This rotisserie chicken recipe is by my contributing writer, Jon Solberg. He’s one of the most innovative grillers I’ve ever met. You can read all about him in his bio.
I’ve been enjoying the pastime of live fire cooking for a long time. Something I haven’t done until now, but always wanted is the use of a rotisserie.
I can’t really say I have any memories of my family doing any outdoor grilling but it seems to me that everyone had a rotisserie motor and spit someplace in a shed or hanging on the garage wall. I don’t know why those contraptions were always intriguing to me, as I’d never seen one in use.
For the past year or so I’ve spent some time online looking at rotisserie gear and reading reviews. I’ve been trying to decide if it was a worthwhile investment for me.
Is it something I would really use enough to justify a purchase? Is it really any better than just throwing the meat on the grill? Despite the overthinking, deep down inside I just wanted to give it a try.
Then it happened: Derrick Riches and Sabrina Baksh’s second book, “The Rotisserie Grilling Cookbook: Surefire Recipes and Foolproof Techniques” hit the market.
You can get the book on Amazon and lots of other online outlets. While there’s no lack of info out there on the subject, I just can’t say enough about Sabrina and Derrick’s talent when it comes to getting it down on paper in an easy-to-follow, simple way, and the photos are fantastic. It’s a great book to have on the shelf for sure.
When it comes to what gear to get, there are a lot of options out there. My plan was to set up a 22” Weber kettle. After looking at reviews, comparing prices and weeding through the confusion I decided to go with the Onlyfire Universal Stainless Steel Charcoal Kettle Rotisserie Ring Kit.
There was still an additional choice to make – new style or old style? The reviews really didn’t differentiate between the two models, however in the images it appeared that the new style may have a better fit to the base of the kettle.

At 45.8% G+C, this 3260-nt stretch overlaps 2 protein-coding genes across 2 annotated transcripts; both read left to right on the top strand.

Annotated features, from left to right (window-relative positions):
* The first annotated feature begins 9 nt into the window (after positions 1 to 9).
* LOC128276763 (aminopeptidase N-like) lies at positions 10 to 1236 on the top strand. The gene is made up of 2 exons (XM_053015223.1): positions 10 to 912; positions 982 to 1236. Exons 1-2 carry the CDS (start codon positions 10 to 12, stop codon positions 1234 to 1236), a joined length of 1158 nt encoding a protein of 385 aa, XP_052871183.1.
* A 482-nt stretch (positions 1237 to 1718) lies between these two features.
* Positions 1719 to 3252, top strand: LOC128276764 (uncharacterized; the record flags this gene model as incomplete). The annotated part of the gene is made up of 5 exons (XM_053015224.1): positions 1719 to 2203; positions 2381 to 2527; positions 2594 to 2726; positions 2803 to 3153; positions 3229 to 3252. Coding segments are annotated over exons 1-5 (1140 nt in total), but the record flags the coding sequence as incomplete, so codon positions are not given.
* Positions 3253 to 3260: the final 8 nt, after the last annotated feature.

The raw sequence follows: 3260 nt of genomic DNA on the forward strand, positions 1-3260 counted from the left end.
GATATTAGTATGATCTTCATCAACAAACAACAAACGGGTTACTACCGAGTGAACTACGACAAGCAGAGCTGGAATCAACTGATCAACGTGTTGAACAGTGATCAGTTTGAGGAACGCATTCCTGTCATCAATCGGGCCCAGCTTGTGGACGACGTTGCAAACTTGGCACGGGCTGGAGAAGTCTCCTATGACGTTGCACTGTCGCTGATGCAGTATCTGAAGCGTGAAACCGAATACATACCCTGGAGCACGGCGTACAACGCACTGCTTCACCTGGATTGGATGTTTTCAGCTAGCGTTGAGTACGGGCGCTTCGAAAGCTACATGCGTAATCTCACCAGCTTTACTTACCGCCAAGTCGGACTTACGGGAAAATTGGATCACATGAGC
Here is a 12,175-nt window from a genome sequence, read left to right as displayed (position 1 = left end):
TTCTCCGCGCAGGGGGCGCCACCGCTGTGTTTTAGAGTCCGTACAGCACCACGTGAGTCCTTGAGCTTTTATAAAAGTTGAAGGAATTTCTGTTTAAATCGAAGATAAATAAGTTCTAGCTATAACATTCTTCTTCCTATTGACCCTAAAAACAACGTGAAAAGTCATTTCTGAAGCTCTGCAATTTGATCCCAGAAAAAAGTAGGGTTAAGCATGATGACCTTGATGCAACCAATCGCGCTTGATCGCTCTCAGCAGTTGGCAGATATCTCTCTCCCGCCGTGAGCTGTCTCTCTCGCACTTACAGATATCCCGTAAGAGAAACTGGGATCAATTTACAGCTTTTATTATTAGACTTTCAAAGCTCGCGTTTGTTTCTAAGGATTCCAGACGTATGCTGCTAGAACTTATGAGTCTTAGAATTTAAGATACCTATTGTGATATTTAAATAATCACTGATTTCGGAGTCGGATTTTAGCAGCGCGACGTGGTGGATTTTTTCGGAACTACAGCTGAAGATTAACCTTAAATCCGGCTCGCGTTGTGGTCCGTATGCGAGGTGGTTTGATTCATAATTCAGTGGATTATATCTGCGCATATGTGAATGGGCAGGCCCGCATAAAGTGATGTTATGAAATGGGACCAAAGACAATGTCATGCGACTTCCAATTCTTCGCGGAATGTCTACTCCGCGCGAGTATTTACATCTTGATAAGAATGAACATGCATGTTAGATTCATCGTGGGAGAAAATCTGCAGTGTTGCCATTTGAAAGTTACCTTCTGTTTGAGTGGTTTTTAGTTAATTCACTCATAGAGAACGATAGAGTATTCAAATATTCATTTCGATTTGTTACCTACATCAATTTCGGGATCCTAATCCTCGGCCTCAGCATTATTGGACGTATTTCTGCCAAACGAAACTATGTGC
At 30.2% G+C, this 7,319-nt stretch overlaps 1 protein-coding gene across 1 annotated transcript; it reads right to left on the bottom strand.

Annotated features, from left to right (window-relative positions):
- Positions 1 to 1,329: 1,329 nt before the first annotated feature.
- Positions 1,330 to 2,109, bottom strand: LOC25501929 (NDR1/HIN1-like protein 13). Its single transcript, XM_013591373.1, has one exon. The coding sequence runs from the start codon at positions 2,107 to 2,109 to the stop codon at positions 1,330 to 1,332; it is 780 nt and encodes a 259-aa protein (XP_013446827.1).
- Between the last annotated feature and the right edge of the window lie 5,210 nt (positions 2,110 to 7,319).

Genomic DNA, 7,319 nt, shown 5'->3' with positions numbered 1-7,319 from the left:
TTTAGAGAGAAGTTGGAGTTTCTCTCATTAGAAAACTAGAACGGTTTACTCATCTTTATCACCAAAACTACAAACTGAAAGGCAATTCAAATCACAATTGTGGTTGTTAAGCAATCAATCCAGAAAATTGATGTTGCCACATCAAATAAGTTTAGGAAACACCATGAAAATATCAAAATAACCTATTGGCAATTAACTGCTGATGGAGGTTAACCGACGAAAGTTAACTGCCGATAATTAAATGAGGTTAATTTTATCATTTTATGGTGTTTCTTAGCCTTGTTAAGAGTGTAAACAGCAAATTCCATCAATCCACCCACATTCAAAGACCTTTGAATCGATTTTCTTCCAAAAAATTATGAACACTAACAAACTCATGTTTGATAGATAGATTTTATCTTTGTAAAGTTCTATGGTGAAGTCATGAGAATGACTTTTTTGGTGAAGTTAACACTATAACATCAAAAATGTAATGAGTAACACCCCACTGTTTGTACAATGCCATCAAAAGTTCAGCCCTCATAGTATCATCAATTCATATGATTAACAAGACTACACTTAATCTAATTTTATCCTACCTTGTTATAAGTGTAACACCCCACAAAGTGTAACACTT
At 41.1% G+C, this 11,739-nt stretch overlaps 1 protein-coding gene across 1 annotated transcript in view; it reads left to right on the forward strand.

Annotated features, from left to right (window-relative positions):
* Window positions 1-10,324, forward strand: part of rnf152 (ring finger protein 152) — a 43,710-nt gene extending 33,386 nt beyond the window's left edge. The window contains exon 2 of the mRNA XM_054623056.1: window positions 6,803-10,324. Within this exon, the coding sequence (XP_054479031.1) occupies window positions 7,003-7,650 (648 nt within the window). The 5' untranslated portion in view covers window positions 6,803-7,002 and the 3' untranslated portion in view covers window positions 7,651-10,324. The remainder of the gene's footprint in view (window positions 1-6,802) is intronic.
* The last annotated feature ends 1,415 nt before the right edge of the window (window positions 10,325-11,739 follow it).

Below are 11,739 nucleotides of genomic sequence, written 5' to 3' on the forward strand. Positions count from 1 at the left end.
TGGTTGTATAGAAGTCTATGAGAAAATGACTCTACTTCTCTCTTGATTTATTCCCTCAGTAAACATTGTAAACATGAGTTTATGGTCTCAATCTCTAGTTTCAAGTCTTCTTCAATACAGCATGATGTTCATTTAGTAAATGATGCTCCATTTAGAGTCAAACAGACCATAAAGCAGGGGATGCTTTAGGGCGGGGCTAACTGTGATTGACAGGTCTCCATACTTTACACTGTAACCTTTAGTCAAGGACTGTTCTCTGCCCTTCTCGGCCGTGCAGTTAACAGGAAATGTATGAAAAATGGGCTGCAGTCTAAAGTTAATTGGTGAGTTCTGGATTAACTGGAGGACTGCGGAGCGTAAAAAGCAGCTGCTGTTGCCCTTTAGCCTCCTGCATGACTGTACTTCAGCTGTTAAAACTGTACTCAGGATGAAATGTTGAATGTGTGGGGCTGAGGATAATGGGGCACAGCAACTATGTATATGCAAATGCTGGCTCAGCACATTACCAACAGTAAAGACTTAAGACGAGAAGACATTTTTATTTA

There was also the fact of cost – it was a few dollars cheaper than the old style. Purchasing the kit in black as opposed to stainless will save you some money as well.
I was so excited to get it in my hands, I unpacked it right in the driveway and tested the fit on the kettle. The kit came with everything I needed to get going. It’s also well-built and I was pleasantly surprised about that.
Trying out the Rotisserie
Now it was time to give it a go. I headed to the market in search of a few chickens, and then did a quick internet search to see how to lay the fire.
My process is a bit “seat of the pants”, but sometimes that’s the fun part. I found a great short video by Mike Lang at Weber. This pretty much gives you all you need to get kettle or a gas grill set up and cooking with a rotisserie.
One additional thing I did was spray the spit and forks down with some cooking spray. I do this with most of my accessories, it just makes the clean up a lot easier. It does however make the set up a bit slippery so be careful.
I wanted to go simple. I went with just salt and pepper then on the roto it went. The dome thermometer in the kettle was in the 350 range so the temp was a bit lower than that where the bird was.
In my opinion, if the dome temp of your grill is 350° to 400°F, you’re in a good place. I checked the IT (internal temperature) every half hour. This also gave me a chance to check on how things were working with the new gear.
Everything was going smoothly. Once the lowest IT I could find in the chicken was 165°f (as checked with a Thermapen internal read thermometer), it had been cooking for about an hour and 15 min. I pulled the chicken off and got it in a covered foil pan for a quick rest.
Additional Tips and Overview
I want to take a minute here and talk about a few things about handling the spit and forks at the removal stage of the game. Not to be Capt. Obvious but IT’S HOT! Try to think this over before you get to this stage of the game.
You’re going to need heat resistant hand protection. Also, the cavity of the chicken contains a lot of hot liquid. Once you pull the spit out of the motor, tilt it down and let the liquid run out into the dip pan.
The bottom line is this chicken was the best I’ve ever done on a grill. It was just that awesome. It’s a fast, simple and affordable method. I’m so happy with the results and don’t foresee picking up any store-made rotisserie chickens again.
I’m really excited to be creating on this new tool. So, what’s next? How about some rotisserie pulled pork?
This article was written by our contributor, Jon Solberg, Expert Outdoor Cook who Makes His Own Charcoal! Jon enjoys long walks on the beach and good comedy … just kidding!
A student all things outdoor cooking. Both low and slow or hot and fast. Charcoal, wood or gas it doesn’t matter. Not a big believer in the dogma of outdoor cooking. Continually looking for different ways. Loves to restore grills and smokers of all kinds. Born and raised in Mid-Michigan and understands there’s no off season in live fire cooking.
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